Like

WorldbyStorm - August 1, 2019

It is true, Corbyn is a born campaigner. And that may stand to him. Something must. But I’ve felt that in a way he and some around him have wound up standing in opposition to not just their own supporters but their own membership and there have been just bizarre unforced errors on a range of topics that could have been entirely avoided. It’s not even that they’ve pursued a sort of Brexit line. In a way given the referendum they had little choice – but it has been that where they could have offered genuine leadership in regard of a Brexit that saw the UK have SM and CU participation in a real sense they shied away from that. On their economic platform I’d have liked a less statist approach to social and public ownership.

Like

Daire O'Criodain - August 1, 2019

Mud, Slade and the Bay City Rollers. Where are they now?

Liked by 1 person

Daire O'Criodain - August 2, 2019

WBS: We are in violent agreement on your last comment. This site must be infecting me! Its a good site and the posts are always thoughtful and thought provoking. Reasoned rather than reflexive. Keep it up.

Like

WorldbyStorm - August 2, 2019

That’s very sound of you to say so and much appreciated. But one thing that is great is the back and forth in comments a positive way over these issues like this exchange here. And by the way one other key thing is the recognition that we’re not all on the same page exactly and that that’s actually a good thing. I occasionally used to take a wander over to the Libertarian Alliance in the UK. Disagreed with a huge amount but… some of what they said about trying to work through non-statism is actually of interest and even use for people on the left who don’t think statism is the only way forward.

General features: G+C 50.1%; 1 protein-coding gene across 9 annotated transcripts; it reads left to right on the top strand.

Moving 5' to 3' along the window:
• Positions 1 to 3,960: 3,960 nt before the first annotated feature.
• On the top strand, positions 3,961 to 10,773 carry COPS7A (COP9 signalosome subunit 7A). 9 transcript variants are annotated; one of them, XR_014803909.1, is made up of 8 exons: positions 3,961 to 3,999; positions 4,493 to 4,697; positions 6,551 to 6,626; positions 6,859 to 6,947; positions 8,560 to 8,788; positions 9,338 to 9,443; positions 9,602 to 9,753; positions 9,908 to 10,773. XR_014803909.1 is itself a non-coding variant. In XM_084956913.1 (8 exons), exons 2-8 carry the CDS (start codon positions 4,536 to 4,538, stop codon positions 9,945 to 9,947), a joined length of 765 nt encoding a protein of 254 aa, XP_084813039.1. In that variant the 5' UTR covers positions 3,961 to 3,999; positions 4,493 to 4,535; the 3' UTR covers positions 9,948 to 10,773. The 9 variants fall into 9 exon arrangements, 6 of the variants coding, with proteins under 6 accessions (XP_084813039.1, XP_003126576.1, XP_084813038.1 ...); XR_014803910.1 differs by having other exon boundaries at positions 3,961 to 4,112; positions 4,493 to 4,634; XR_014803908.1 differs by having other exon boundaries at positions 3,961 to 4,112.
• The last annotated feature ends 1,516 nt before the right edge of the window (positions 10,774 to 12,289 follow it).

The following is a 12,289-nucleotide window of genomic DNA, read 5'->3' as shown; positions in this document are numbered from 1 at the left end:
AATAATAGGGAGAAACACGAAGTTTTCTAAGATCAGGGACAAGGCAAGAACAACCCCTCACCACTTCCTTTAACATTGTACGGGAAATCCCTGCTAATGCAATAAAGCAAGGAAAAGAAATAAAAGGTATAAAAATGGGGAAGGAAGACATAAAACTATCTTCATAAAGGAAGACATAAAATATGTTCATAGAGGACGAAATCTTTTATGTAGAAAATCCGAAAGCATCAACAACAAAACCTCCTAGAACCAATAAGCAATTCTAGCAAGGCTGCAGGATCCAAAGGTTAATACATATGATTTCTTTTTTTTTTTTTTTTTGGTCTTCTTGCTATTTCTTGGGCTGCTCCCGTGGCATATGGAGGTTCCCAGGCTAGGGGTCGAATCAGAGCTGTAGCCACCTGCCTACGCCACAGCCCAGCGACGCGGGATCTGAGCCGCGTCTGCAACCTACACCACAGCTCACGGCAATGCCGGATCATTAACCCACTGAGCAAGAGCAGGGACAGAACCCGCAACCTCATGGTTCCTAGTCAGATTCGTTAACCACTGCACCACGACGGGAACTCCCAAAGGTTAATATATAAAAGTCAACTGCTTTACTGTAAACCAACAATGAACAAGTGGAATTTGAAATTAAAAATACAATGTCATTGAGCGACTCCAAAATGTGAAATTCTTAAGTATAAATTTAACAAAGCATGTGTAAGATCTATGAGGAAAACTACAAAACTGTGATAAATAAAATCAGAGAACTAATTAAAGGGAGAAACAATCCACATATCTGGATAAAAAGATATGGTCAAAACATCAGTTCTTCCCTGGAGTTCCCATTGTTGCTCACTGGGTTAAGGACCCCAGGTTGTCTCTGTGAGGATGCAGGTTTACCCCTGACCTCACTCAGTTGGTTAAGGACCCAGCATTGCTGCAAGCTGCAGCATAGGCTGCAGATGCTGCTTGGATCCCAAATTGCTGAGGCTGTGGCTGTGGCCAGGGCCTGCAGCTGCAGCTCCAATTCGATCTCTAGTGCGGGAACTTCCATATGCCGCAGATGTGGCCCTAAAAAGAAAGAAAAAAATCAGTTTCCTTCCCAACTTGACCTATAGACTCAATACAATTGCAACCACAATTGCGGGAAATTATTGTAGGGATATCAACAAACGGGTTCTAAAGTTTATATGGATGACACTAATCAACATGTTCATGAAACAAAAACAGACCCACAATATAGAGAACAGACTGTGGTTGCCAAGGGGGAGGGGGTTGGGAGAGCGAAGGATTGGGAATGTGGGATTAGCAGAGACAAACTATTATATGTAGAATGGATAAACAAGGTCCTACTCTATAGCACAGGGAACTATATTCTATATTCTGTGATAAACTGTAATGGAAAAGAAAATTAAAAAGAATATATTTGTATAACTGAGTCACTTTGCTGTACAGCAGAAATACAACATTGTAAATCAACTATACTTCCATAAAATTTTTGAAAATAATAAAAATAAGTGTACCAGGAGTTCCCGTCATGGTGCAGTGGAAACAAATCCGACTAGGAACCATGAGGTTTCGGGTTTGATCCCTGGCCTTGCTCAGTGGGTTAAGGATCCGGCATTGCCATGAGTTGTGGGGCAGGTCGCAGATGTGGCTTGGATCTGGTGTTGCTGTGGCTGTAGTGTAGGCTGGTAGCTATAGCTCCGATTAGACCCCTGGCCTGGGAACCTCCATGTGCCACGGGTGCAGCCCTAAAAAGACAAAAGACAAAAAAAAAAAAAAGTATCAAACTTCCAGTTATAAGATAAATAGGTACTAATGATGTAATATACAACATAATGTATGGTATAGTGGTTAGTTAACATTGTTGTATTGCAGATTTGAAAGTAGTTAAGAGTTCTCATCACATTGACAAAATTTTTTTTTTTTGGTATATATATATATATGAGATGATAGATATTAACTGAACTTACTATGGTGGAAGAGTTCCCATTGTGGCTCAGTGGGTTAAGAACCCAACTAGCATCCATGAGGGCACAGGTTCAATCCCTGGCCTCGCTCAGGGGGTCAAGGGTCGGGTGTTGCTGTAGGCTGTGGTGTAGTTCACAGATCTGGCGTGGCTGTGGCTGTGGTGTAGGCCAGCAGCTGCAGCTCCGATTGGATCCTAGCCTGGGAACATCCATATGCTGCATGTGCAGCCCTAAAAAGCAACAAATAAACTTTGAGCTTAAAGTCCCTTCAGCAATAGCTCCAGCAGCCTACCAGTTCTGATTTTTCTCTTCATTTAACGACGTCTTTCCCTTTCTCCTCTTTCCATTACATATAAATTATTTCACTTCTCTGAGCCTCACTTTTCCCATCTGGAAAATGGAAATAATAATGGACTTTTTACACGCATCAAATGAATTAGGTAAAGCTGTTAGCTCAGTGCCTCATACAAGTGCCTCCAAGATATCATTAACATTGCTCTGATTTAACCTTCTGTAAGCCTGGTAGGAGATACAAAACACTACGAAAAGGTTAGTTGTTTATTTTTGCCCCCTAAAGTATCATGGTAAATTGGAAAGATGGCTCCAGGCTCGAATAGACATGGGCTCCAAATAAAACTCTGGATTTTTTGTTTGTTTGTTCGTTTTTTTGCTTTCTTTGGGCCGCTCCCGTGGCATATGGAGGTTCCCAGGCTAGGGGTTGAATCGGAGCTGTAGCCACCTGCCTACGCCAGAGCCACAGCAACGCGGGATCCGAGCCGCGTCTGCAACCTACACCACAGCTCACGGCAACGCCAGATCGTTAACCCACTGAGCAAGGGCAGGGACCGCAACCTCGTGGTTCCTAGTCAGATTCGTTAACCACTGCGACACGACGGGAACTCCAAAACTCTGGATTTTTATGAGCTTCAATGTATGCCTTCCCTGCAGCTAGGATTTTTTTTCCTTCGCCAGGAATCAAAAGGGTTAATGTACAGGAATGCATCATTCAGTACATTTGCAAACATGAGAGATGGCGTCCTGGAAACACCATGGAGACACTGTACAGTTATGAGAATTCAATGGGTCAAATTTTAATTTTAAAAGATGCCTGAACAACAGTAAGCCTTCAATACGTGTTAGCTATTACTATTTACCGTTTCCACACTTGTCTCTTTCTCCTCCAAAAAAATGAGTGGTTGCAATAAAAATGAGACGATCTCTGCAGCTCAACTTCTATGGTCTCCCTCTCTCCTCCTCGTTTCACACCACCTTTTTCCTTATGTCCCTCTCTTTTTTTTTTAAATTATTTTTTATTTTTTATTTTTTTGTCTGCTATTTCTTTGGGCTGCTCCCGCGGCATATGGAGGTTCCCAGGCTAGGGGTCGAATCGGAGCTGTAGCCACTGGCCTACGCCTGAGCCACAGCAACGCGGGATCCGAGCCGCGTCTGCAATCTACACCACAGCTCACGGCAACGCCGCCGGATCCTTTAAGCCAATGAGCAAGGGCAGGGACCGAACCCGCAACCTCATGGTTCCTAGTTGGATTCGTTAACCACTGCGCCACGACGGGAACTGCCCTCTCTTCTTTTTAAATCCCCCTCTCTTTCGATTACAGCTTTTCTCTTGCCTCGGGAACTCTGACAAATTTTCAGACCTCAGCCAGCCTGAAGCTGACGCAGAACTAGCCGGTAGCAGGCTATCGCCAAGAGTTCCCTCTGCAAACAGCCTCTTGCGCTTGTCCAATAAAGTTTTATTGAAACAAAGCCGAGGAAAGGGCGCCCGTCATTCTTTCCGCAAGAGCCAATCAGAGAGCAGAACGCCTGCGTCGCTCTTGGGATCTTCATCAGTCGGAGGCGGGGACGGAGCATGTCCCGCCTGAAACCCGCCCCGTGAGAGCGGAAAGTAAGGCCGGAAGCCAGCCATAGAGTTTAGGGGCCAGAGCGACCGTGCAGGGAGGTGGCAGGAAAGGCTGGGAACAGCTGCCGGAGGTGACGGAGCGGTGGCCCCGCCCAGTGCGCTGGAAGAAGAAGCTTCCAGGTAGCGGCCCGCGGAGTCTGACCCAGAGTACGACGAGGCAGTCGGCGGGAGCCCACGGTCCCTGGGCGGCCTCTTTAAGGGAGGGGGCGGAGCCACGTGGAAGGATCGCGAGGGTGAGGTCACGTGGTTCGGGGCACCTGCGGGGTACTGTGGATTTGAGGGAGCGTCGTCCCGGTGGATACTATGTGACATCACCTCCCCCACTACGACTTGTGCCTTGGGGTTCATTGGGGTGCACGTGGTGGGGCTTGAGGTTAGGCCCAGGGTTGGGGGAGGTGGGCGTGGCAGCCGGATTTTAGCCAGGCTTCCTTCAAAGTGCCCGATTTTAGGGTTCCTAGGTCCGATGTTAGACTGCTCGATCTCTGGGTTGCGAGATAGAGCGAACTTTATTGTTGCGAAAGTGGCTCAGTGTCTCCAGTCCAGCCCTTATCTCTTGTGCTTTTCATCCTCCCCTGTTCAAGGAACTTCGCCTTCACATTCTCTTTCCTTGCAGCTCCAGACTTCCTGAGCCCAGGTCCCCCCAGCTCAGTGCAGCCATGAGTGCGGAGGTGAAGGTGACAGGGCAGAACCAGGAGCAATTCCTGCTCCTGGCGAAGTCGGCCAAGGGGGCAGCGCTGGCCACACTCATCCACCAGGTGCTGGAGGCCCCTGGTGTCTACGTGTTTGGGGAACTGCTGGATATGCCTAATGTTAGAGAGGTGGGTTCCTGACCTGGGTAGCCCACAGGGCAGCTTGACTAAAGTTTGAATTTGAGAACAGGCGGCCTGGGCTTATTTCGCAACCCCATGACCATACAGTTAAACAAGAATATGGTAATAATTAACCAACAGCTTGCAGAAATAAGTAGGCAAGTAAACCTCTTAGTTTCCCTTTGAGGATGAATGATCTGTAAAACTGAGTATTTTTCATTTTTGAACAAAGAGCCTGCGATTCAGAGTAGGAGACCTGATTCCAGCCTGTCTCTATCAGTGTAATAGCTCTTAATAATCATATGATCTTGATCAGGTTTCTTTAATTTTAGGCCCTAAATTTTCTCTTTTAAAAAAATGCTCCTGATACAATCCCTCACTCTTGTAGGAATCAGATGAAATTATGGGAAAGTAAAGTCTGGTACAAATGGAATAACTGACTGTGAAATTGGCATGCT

Like

3. Alibaba - August 3, 2019

It’s true that Labour members and especially the new members are overwhelmingly anti-Brexit, and Corbyn was and remains not so. He orchestrated Labour playing a weak pro-Remain hand during the referendum. Once Brexit won he called for it to be implemented immediately and struck me as determined to get a negotiated deal at whatever cost, short of a no-deal Brexit.

Talking about historic errors, look at the far left; deluded by the notion of a Left Brexit and giving it an anti-capitalist gloss. Curiously, they are very shy of arguing for this on the streets or in their literature. Of course, they do not pander to racism, so you won’t find them joining the real Brexiteers with their anti-immigrant slogans. Instead, they are rendered politically irrelevant and what’s more, they’ve weakened the left and strengthened the anti-Brexit nationalists, liberals and the Labour right wing.

Like


Leave a Reply

Fill in your details below or click an icon to log in:

WordPress.com Logo

You are commenting using your WordPress.com account. Log Out /  Change )

Google photo

You are commenting using your Google account. Log Out /  Change )

Twitter picture

You are commenting using your Twitter account. Log Out /  Change )

Facebook photo

You are commenting using your Facebook account. Log Out /  Change )

Connecting to %s

%d bloggers like this: